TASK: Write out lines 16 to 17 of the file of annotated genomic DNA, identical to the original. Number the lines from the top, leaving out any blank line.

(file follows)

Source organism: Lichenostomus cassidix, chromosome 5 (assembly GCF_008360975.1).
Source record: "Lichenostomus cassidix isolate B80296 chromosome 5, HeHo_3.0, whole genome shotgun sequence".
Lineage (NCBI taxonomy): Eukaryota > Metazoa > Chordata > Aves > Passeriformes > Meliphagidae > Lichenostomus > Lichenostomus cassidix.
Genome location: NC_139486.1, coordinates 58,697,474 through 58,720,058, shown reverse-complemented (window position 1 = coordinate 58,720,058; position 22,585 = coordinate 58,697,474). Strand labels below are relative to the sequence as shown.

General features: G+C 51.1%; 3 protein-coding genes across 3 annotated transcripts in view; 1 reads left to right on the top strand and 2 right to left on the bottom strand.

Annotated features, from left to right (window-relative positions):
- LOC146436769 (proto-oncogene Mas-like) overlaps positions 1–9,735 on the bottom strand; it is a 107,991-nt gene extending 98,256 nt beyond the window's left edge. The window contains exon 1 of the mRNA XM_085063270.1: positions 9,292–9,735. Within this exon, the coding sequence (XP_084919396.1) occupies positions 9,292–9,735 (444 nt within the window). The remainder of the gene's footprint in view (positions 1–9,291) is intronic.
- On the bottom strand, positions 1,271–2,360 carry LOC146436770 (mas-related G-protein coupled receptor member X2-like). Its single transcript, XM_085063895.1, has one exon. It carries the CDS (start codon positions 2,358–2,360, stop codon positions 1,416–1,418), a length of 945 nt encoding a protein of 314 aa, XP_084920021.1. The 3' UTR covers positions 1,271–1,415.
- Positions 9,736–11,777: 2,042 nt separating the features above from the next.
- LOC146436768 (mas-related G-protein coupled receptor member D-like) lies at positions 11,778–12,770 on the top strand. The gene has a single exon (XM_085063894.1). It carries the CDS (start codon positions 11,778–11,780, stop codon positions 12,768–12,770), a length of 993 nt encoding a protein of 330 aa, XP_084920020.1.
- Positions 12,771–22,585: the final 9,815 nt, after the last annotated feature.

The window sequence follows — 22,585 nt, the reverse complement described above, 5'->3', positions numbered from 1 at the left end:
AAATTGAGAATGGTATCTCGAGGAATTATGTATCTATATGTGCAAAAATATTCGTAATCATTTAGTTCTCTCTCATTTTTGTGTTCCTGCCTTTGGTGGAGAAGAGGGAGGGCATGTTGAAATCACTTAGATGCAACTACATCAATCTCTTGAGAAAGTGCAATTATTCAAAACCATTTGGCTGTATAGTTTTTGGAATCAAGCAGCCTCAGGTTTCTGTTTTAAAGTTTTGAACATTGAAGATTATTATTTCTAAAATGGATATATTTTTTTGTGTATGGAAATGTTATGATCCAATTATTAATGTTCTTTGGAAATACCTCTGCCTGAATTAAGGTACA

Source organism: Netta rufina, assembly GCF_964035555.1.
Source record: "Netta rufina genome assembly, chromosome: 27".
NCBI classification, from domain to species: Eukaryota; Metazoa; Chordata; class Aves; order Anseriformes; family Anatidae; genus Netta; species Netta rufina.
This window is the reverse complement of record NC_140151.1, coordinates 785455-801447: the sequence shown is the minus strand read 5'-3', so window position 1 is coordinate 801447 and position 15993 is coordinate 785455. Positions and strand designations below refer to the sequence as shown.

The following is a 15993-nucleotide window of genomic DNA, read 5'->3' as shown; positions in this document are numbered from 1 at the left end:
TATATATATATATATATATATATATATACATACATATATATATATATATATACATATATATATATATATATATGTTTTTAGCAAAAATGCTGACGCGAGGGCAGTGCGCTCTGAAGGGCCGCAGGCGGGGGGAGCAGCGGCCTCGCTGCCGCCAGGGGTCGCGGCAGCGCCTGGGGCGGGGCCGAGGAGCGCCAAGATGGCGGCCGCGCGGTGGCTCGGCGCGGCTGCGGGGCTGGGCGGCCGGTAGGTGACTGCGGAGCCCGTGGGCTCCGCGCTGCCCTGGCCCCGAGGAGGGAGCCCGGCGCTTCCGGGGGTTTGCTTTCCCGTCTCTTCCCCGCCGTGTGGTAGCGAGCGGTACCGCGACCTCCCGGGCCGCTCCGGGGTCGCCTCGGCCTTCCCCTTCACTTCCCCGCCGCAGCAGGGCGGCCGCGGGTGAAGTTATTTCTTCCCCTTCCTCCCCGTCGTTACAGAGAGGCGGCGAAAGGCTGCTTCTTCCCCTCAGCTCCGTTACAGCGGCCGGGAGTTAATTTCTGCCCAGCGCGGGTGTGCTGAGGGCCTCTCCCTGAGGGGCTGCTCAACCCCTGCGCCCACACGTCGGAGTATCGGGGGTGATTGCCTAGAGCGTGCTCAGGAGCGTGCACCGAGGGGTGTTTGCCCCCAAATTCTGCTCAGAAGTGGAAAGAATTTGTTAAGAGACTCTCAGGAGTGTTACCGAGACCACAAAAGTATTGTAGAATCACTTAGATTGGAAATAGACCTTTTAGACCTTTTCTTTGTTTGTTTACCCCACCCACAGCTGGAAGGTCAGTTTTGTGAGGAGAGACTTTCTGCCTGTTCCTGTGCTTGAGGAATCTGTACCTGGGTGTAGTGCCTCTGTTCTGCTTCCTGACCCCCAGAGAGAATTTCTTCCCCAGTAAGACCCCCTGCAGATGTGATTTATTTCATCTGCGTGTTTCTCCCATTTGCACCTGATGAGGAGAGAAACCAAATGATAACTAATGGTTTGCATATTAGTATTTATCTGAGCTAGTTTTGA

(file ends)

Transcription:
NCBI classification, from domain to species: Eukaryota; Metazoa; Chordata; class Aves; order Anseriformes; family Anatidae; genus Netta; species Netta rufina.
This window is the reverse complement of record NC_140151.1, coordinates 785455-801447: the sequence shown is the minus strand read 5'-3', so window position 1 is coordinate 801447 and position 15993 is coordinate 785455. Positions and strand designations below refer to the sequence as shown.